Trailer

Cast & Crew
Michael Bay – Director
Ehren Kruger – Writer
Steve Jablonsky – Composer

Shia LeBeouf – Sam Witwicky
Rosie Huntington-Whiteley – Carly
Josh Duhamel – Lennox
John Turturro – Simmons
Alan Tudyk – Dutch
Tyrese Gibson – Epps
Patrick Dempsey – Dylan
Frances McDormand – Mearing
Kevin Dunn – Ron Witwicky
Julie White – Judy Witwicky
John Malkovich – Bruce Brazos
Ken Jeong – Jerry Wang
Glenn Marshower – General Marshower
Peter Cullen – Optimus Prime (voice)
Jess Harnell – Iron Hide (voice)
Robert Foxworth – Ratchet (voice)
James Remar – Sideswipe (voice)
Francesco Quinn – Dino (voice)
George Coe – Wheeljack (voice)
Tom Kenny – Que / Wheelie (voice)
Reno Wilson – Brains (voice)
Leonard Nimoy – Sentinel Prime (voice)
Hugo Weaving – Megatron (voice)
Charlie Adler – Starscream (voice)
Frank Welker – Soundwave / Shockwave (voice)
Keith Szarabajka – Laserbeak (voice)

Transformers: Revenge of the Fallen Review

Transformers: Revenge of the Fallen movie posterSynopsis
As Sam (Shia LeBouf) heads off to college, he is once again pulled into the Transformers’ war when an ancient being known as β€œThe Fallen” (Tony Todd) makes his return to Earth.

Review
After greatly enjoying Transformers, I was excited to see Optimus and the rest of the Autobots return in another live-action outing. With Michael Bay returning and his pension to go big, I was expecting much of the same but more of it in the sequel. Transformers: Revenge of the Fallen definitely takes a sequel’s β€œgo bigger” approach to heart but the rest is left wanting.

As I said in my review of Transformers, the Transformers have had multiple cartoon series over the years since Generation 1 came out in the 1980s. Transformers pulled primarily from the original incarnation but something I really liked about this sequel is that is also pulls much from the later series as well. Things like Energon being a fuel for Transformers, Optimus Prime and Jetfire combining, the first Primes and The Fallen, and a transformer having multiple vehicle modes are all pulled from later Transformers cartoons. There is a rich history in the multiple series over the years and the film pulled from many of them that a fan of any Transformers series is sure to recognize something.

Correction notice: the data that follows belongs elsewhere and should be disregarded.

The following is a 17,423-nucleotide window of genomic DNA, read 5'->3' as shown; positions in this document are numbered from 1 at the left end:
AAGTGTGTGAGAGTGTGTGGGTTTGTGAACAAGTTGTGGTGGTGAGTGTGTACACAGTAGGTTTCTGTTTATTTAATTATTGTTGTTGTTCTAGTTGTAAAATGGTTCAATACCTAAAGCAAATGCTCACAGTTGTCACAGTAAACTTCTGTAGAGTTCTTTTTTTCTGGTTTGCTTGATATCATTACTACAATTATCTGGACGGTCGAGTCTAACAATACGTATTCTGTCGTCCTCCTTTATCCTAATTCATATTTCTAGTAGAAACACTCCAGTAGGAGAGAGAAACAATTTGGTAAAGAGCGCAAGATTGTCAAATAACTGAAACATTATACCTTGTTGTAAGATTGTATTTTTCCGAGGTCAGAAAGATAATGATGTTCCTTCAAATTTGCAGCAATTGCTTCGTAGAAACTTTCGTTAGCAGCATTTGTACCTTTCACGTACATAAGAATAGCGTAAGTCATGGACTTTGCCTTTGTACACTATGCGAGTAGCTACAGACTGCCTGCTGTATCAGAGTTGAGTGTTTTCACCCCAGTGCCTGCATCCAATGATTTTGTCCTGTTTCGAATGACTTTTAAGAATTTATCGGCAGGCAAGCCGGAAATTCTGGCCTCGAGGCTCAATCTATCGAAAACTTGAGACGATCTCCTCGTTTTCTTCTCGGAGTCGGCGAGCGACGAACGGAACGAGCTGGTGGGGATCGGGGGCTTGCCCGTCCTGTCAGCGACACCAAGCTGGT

Taking place a couple years after the first film, many new Transformers have made their way to Earth and are introduced in this film. With the expanded robotic cast, not many of them are expanded on. Much like the original series, the movie only focuses on a handful of characters while the rest are there to look cool and show off the latest car models at the time. However, since the human characters are the most important in this story and most of the time is focused around them, I’m not too worried about learning everything about every Autobot and Decepticon that is in the film.

Like the first film, Revenge of the Fallen has a pretty lengthy run time. This time, however, the pacing feels more smooth. There are still plenty of explosions and much exposition but the transitions between the two wasn’t as jarring as the film before. However, it’s a catch-22 because more time is spent making sure the transitions feel better but with that comes a feeling that there is too much packed into this film.

I am not one to be turn away from a film because of toilet humor or if it goes for the easy joke. However, this film was very juvenile, even for me. I understand that this is based around a children’s show (something I have brought up before) but that’s no excuse to treat the audience like children.

I thought Transformers: Revenge of the Fallen was OK 😐 After enjoying the first live-action Transformers film so much, I was disappointed in its sequel. While I liked aspects of this movie, there was so much excess of everything that it squandered what I did enjoy. I wasn’t expecting a masterpiece, but I wasn’t expecting such a let down either.

Trailer

Cast & Crew
Michael Bay – Director
Ehren Kruger – Writer
Roberto Orci – Writer
Alex Kurtzman – Writer
Steve Jablonsky – Composer

Shia LaBeouf – Sam Witwicky
Megan Fox – Mikaela Banes
Josh Duhamel – Major Lennox
Tyrese Gibson – USAF Chief Master Sergeant Epps
John Turturro – Simmons
Ramon Rodriguez – Leo Spitz
Kevin Dunn – Ron Witwicky
Julie White – Judy Witwicky
Isabel Lucas – Alice
John Benjamin Hickey – Galloway
Glen Morshower – General Morshower
Rain Wilson – Professor Colan
Peter Cullen – Optimus Prime (voice)
Jess Harnell – Ironhide (voice)
Robert Foxworth – Ratchet (voice)